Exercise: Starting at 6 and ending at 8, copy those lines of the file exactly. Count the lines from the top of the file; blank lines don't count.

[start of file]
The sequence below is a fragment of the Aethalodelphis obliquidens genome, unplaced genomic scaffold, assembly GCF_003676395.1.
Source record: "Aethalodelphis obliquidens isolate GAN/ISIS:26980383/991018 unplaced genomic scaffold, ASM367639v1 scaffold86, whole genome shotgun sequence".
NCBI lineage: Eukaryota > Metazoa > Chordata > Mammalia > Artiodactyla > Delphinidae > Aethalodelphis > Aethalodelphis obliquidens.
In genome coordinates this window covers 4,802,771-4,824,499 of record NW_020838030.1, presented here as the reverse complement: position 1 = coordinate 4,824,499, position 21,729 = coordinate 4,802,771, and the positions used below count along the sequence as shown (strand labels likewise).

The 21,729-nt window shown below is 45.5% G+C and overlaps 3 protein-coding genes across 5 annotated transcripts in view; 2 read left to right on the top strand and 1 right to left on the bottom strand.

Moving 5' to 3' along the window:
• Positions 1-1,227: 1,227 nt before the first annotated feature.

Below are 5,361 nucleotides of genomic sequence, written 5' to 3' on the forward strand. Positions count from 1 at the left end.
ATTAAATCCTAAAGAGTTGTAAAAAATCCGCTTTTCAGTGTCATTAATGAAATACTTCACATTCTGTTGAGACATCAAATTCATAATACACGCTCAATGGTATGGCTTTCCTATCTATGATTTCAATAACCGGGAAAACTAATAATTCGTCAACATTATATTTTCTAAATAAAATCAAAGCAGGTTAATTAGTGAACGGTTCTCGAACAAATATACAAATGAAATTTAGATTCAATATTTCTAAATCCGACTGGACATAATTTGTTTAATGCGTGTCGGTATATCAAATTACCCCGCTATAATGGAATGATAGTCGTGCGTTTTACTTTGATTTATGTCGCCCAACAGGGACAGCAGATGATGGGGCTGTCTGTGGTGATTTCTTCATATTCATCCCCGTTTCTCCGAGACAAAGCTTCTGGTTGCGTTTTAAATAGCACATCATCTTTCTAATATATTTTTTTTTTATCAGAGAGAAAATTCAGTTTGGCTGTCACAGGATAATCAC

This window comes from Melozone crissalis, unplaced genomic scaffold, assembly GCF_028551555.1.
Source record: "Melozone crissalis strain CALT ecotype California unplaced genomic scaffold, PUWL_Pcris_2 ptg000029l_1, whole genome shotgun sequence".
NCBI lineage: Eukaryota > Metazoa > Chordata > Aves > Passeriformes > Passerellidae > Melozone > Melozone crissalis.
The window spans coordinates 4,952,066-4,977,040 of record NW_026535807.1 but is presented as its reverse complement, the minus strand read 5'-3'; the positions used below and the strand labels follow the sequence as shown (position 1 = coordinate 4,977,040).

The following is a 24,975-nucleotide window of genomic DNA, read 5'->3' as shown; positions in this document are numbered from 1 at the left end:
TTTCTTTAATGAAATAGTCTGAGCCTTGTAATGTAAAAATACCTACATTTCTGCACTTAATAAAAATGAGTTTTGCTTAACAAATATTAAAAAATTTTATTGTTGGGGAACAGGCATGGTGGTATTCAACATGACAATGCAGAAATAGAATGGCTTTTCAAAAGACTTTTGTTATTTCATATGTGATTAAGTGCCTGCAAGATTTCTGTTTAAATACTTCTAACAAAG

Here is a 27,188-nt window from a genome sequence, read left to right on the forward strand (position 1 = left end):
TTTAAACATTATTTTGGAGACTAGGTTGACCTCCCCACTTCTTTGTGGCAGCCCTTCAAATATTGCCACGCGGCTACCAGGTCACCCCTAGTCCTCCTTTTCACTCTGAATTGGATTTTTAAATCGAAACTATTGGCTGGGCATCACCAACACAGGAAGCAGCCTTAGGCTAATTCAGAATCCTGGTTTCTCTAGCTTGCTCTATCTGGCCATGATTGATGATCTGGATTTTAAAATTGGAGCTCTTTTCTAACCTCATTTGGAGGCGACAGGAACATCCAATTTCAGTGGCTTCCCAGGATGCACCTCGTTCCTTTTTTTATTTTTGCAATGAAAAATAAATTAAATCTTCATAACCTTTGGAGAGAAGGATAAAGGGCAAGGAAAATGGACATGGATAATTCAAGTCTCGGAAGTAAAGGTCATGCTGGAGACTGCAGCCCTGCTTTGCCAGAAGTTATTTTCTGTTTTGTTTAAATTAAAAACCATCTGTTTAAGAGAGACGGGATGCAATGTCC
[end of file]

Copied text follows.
Moving 5' to 3' along the window:
• Positions 1-1,227: 1,227 nt before the first annotated feature.

Below are 5,361 nucleotides of genomic sequence, written 5' to 3' on the forward strand. Positions count from 1 at the left end.